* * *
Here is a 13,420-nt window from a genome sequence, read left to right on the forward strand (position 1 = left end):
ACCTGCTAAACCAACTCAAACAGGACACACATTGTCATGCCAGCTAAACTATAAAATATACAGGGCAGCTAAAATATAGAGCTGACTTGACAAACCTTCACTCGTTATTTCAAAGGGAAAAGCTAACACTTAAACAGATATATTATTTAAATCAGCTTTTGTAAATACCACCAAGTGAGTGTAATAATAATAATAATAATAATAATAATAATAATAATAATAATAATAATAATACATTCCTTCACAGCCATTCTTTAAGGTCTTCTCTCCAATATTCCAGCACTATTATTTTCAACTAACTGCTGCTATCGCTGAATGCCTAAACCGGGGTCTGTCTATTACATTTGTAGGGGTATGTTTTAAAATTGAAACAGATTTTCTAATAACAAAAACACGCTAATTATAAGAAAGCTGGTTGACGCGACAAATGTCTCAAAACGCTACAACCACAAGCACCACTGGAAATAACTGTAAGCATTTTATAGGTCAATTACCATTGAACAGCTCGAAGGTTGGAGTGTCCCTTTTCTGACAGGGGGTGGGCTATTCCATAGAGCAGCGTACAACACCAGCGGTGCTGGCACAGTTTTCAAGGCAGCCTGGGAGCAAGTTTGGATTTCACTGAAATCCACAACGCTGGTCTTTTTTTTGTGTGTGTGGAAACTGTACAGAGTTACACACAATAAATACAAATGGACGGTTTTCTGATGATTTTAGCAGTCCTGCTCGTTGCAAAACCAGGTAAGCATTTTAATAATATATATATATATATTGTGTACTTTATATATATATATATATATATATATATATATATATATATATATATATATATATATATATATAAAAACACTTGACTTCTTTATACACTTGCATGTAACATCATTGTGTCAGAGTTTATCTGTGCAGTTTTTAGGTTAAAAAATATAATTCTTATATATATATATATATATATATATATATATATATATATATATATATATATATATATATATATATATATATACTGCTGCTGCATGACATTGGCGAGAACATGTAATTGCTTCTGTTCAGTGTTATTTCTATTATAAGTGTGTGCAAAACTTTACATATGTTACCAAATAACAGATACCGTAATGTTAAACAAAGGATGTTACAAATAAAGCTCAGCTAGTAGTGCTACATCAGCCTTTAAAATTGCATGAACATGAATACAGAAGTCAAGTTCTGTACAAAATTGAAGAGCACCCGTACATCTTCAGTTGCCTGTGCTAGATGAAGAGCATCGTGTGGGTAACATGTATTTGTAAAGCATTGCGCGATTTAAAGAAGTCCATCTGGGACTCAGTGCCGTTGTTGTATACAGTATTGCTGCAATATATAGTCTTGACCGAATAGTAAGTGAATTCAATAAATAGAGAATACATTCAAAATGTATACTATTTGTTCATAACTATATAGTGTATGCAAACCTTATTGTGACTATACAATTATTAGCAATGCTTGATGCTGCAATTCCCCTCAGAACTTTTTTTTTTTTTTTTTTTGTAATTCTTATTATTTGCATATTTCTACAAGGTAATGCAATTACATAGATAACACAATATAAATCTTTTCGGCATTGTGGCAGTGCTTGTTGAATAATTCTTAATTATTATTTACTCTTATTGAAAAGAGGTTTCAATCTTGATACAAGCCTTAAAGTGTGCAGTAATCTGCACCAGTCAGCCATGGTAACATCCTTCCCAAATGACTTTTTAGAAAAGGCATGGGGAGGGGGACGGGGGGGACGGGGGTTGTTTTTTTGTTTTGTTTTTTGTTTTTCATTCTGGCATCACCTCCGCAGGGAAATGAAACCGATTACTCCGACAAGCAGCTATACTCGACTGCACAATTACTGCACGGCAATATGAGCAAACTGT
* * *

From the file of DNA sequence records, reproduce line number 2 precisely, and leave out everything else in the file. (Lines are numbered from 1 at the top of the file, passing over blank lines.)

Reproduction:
ACCTGCTAAACCAACTCAAACAGGACACACATTGTCATGCCAGCTAAACTATAAAATATACAGGGCAGCTAAAATATAGAGCTGACTTGACAAACCTTCACTCGTTATTTCAAAGGGAAAAGCTAACACTTAAACAGATATATTATTTAAATCAGCTTTTGTAAATACCACCAAGTGAGTGTAATAATAATAATAATAATAATAATAATAATAATAATAATAATAATAATAATACATTCCTTCACAGCCATTCTTTAAGGTCTTCTCTCCAATATTCCAGCACTATTATTTTCAACTAACTGCTGCTATCGCTGAATGCCTAAACCGGGGTCTGTCTATTACATTTGTAGGGGTATGTTTTAAAATTGAAACAGATTTTCTAATAACAAAAACACGCTAATTATAAGAAAGCTGGTTGACGCGACAAATGTCTCAAAACGCTACAACCACAAGCACCACTGGAAATAACTGTAAGCATTTTATAGGTCAATTACCATTGAACAGCTCGAAGGTTGGAGTGTCCCTTTTCTGACAGGGGGTGGGCTATTCCATAGAGCAGCGTACAACACCAGCGGTGCTGGCACAGTTTTCAAGGCAGCCTGGGAGCAAGTTTGGATTTCACTGAAATCCACAACGCTGGTCTTTTTTTTGTGTGTGTGGAAACTGTACAGAGTTACACACAATAAATACAAATGGACGGTTTTCTGATGATTTTAGCAGTCCTGCTCGTTGCAAAACCAGGTAAGCATTTTAATAATATATATATATATATTGTGTACTTTATATATATATATATATATATATATATATATATATATATATATATATATATATATATATATAAAAACACTTGACTTCTTTATACACTTGCATGTAACATCATTGTGTCAGAGTTTATCTGTGCAGTTTTTAGGTTAAAAAATATAATTCTTATATATATATATATATATATATATATATATATATATATATATATATATATATATATATATATATATATATACTGCTGCTGCATGACATTGGCGAGAACATGTAATTGCTTCTGTTCAGTGTTATTTCTATTATAAGTGTGTGCAAAACTTTACATATGTTACCAAATAACAGATACCGTAATGTTAAACAAAGGATGTTACAAATAAAGCTCAGCTAGTAGTGCTACATCAGCCTTTAAAATTGCATGAACATGAATACAGAAGTCAAGTTCTGTACAAAATTGAAGAGCACCCGTACATCTTCAGTTGCCTGTGCTAGATGAAGAGCATCGTGTGGGTAACATGTATTTGTAAAGCATTGCGCGATTTAAAGAAGTCCATCTGGGACTCAGTGCCGTTGTTGTATACAGTATTGCTGCAATATATAGTCTTGACCGAATAGTAAGTGAATTCAATAAATAGAGAATACATTCAAAATGTATACTATTTGTTCATAACTATATAGTGTATGCAAACCTTATTGTGACTATACAATTATTAGCAATGCTTGATGCTGCAATTCCCCTCAGAACTTTTTTTTTTTTTTTTTTTGTAATTCTTATTATTTGCATATTTCTACAAGGTAATGCAATTACATAGATAACACAATATAAATCTTTTCGGCATTGTGGCAGTGCTTGTTGAATAATTCTTAATTATTATTTACTCTTATTGAAAAGAGGTTTCAATCTTGATACAAGCCTTAAAGTGTGCAGTAATCTGCACCAGTCAGCCATGGTAACATCCTTCCCAAATGACTTTTTAGAAAAGGCATGGGGAGGGGGACGGGGGGGACGGGGGTTGTTTTTTTGTTTTGTTTTTTGTTTTTCATTCTGGCATCACCTCCGCAGGGAAATGAAACCGATTACTCCGACAAGCAGCTATACTCGACTGCACAATTACTGCACGGCAATATGAGCAAACTGT